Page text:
And although this kind of misery is something that no heterosexual person will EVER experience, I would THINK that Ravi would have participated in university orientation sessions that tell incoming freshmen about sex and STDs, and I’ve found that in such sessions usually there’s also a skit or something that explains that just because you may be straight doesn’t mean everybody else is too. Thus in my opinion, since Ravi knew good and well that he had a gay roommate, chalking up his willfully invasive acts against Tyler to stupidity just doesn’t fly. To me, you don’t take the time to plan out and execute this kind of act against another human being without deliberate forethought and knowledge that this kind of thing is going to HURT them. That Ravi would do this shows me that even if his intent at the time was that it was “just a joke”, he was more than willing to go ahead and get a kick out of compromising his roommate’s privacy as a means to HIS (Ravi’s) desired end. Ravi was FINE with doing this. Him not thinking “oh what if Tyler kills himself” to me just does NOT fly. “Oh, I wasn’t thinking, I didn’t know”, c’mon that is such BULL. You, Ravi, you most certainly WERE thinking, you saw your gay roommate and that made it ok in your mind to make him a target of humiliation and degradation. Youth does not an immature dumbass make. That’s just my opinion.

andrew
February 28th, 2012 | LINK

Regan – as a really short guy, let me also tell you that guys like to fuck with really short guys, too. Bullies will target anyone they perceive as vulnerable. (Since I’m busy posting on hate crimes on another thread, I’d like to point out that short guys don’t get any support in hate crimes legislation, even though we are targeted specifically due to our physicality).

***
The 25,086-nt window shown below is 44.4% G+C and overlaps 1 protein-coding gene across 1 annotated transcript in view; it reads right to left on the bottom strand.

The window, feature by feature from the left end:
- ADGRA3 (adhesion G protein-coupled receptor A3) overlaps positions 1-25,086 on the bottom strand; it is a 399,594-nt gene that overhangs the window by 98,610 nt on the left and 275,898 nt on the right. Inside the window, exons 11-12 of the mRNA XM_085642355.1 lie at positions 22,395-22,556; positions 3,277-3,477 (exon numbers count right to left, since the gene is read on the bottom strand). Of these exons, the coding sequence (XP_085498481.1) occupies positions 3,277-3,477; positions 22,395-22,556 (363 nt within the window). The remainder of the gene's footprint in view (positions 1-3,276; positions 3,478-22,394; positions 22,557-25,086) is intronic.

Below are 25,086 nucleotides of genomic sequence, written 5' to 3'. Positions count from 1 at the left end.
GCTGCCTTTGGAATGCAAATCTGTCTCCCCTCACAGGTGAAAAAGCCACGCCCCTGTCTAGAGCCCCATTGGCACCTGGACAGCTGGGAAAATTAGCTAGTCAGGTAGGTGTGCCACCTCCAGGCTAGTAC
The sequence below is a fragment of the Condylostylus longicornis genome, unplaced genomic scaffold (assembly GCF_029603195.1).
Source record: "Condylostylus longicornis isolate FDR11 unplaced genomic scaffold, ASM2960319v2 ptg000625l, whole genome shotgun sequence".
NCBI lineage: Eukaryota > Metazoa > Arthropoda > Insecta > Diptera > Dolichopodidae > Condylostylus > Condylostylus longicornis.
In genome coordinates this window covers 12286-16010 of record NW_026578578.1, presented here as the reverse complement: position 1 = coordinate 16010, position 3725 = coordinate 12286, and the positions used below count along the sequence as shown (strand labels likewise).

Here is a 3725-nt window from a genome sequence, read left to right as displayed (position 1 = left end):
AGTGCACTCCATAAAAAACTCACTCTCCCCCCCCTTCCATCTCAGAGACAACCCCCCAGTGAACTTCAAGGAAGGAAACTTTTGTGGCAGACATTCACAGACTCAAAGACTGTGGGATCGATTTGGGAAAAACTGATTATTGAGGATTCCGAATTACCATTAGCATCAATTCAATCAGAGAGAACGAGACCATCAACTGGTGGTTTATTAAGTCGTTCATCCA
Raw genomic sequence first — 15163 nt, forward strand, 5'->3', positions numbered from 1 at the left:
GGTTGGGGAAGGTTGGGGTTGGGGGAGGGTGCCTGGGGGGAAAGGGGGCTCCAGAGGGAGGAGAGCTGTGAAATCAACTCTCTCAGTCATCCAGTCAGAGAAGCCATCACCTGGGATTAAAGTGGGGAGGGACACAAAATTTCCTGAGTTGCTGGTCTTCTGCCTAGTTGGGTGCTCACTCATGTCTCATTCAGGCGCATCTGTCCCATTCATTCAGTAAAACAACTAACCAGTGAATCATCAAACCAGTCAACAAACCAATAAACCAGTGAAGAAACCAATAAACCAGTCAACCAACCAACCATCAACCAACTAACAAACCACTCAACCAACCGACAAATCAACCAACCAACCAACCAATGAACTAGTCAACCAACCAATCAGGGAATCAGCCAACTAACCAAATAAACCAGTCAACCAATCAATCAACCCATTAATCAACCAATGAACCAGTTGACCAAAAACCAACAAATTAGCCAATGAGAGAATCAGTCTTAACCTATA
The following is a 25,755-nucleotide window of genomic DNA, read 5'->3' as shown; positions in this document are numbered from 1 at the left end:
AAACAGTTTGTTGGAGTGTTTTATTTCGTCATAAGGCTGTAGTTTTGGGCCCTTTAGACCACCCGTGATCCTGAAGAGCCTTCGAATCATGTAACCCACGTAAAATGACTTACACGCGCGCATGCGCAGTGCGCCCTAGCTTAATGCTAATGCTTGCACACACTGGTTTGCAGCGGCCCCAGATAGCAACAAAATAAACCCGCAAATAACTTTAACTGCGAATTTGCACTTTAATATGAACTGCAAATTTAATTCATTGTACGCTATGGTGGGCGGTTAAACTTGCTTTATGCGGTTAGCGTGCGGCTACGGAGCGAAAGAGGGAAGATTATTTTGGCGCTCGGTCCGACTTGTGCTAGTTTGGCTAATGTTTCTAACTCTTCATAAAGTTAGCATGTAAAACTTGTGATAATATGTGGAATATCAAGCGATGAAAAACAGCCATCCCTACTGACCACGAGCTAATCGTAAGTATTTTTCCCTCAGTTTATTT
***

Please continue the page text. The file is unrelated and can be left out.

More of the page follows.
My point is, everyone has vulnerabilities, and life is really honestly hard. Harder for gay teens, without question.

But I really don’t think that Ravi had any clue that his antics were life and death. In fact, I would argue that the person with the control of making them so was person who chose to take his life.

If he was that vulnerable, there has to be question as to whether other contributing factors played into this. Would he have jumped anyway? Perhaps. Tragically, we’ll never know.

But there is a tendency to santify the dead and demonize bullies. There’s some legitimacy to some of this.

But I have to maintain that, unlike public schools for minors, there is a freedom in university: to just stop going. To quit, to complain, to tell his parents. To tell his brother, to whom he was already out. To fight. To take his roommates laptop and hurl it to the ground rather than himself. To do many things. To be put in that position is outrageous and should be punished harshly, and for that reason, I am pleased to see that the prosecutor has taken the charges against Ravi dead seriously.

But to kill oneself. That’s a decision that Tyler made for himself.

Andrew
February 29th, 2012 | LINK

Folks, again, I want to stress that my comments aren’t intended to be insensitive, but to cut against the natural inclination to paint suicide victims as angels solely reacting to external forces.

It’s a tough message, but if you have ever had someone in your life commit suicide, you have some understanding of the anger, betrayal, sadness, and loss it leaves in the survivors. It can be a tremendously selfish thing to do, even when it looks like the only plausible choice to the suffering individual.

In that context, however, I’d like to remind everyone that Trevor’s Project does great work. If you can, donate.

http://www.thetrevorproject.org/